Grimy is the road to Whitehorse, especially when the temps are well above freezing. Today's early start at 0600 in Ft. St. John seemed like it would stay cold, but it didn't last. A nice long TSD section on some interesting roads, paved and unpaved, had rallyists scratching their heads over the advisability of passing on uphill hairpin turns. From the sounds of it, most selected safety over a good checkpoint time. It will be interesting to see if that part of the section is scored later as the amount of traffic on that section of road affected quite a few cars. The rest was great, though.
Oh -- a quick recap of last night. We didn't do well on the last TSD. It was a DIY (Do It Yourself) section which was something new for us. The idea behind this kind of section is that it can be run by having the teams compute their perfect times and they can only do so by driving the course and getting the best measurements they can. I thought I had the calculations figured out, and these can be easy if you take the time to get good measurements and don't make mistakes. Unfortunately I made a major screwup and wrote down an entirely wrong time which gave us a gigantic score on the last three DIY checkpoints of the six total. Disappointing because we had zeroed the first three. We did well on the TSD by the school earlier that day as well, scoring better than some of the very experienced teams. We also didn't max our score at the slalom, meaning we weren't *completely* outclassed. But my mistake last night will be hard to overcome over the remainder of the event. Eric and Steve did fantastic on the first DIY, and were the only team to score an impressive zero total for the section.
Like I said, today's morning TSD was great fun. Afterward we made tracks further north, heading up the Alaska Highway. Fairly heavily travelled at this point, the section to Fort Nelson saw dropping temps -- to about 9 degrees in town when we arrived for gas and lunch. But temps quickly climbed over the freezing point after we left town, and the rest of the daylight hours were spent squirting washer fluid and squinting at the road ahead. Everyone marveled at the nice weather. After Fort Nelson, traffic lightened considerably.
By the time we hit Liard Hot Springs at around the 400 mile mark, the site of the 2nd TSD and the first DIY for the day, quite a few of us felt it wasn't cold enough to dunk our bods in the hot springs. Eric and Steve and a select few others made the effort, though. After all, if you've come this far, might as well take the plunge!
The short DIY TSD up the highway was uneventful, except for passing quite close to a couple of groups of bison. What does one call a group of bison anyway? A blunder of bison? A bamboozle of buffalo?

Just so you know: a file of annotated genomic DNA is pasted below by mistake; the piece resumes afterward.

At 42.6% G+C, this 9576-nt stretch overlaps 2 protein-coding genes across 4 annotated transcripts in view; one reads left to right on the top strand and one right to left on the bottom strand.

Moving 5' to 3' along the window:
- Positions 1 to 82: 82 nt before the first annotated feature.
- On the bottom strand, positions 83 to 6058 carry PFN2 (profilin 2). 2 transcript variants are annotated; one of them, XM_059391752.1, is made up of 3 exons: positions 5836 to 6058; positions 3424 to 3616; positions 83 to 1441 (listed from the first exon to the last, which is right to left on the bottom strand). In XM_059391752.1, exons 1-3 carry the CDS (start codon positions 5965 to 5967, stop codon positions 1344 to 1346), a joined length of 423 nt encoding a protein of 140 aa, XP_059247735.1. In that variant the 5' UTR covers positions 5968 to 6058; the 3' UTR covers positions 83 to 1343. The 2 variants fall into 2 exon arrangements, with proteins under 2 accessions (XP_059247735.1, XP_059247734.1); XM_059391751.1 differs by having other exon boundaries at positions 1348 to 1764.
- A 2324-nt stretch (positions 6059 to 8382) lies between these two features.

Another 100 miles or so and we left British Columbia for the Yukon Territory. Of course we had to stop for photos but it didn't seem too dramatic to stand there in our shirtsleeves so we dug out the cold weather coats for that extra look of authenticity. The border sign location is actually the fifth (out of seven) place where we crossed between the two provinces but this is the "official" one and is just outside of Watson Lake. We met up with some of the BMW and Challenge Driving teams here as well and shared in the photo opportunity.
Home of the famous Signpost Forest, Watson Lake seems like a pretty quiet place. We had a very short DIY TSD here, which wound through the side streets of the town before dropping us off back on the highway to continue north. Some gossip was exchanged with some of the experienced teams -- perhaps an interesting outcome will be aired tomorrow. But first, another gas and washroom stop, and another chance to scrape some of the muck from lights, glass and sponsor decals. We then saddled up for the nearly 300 mile last push to our hotel in Whitehorse.
I started typing this not long after departing Watson Lake. As I was transferring the day's photos to the computer, we noticed a semi truck/trailer off the side of the road with the marker lights on. We stopped to see if help was needed and it didn't look good. But we found a well-worn path from the wreck up to the road so we determined that whatever aid had already been and gone. The semi left the road and was airborne for quite a distance (later reports said 70 feet). A sobering picture as we restarted our drive in the dark north.
A few of my friends and family have asked about safety -- don't worry. We're with a well supported group of very able folks and having the radios increases both the general safety as well as the alertness level of everyone. I should also comment about the cameraderie and general good nature of this group. When you get a group of people from all over the country involved in something like this event, it really brings home that one of the best parts of doing rally, even something as "outside" as this, is just as much about the fun and friends as it is the competition and challenge.Posted by danc at February 20, 2004 11:36 PM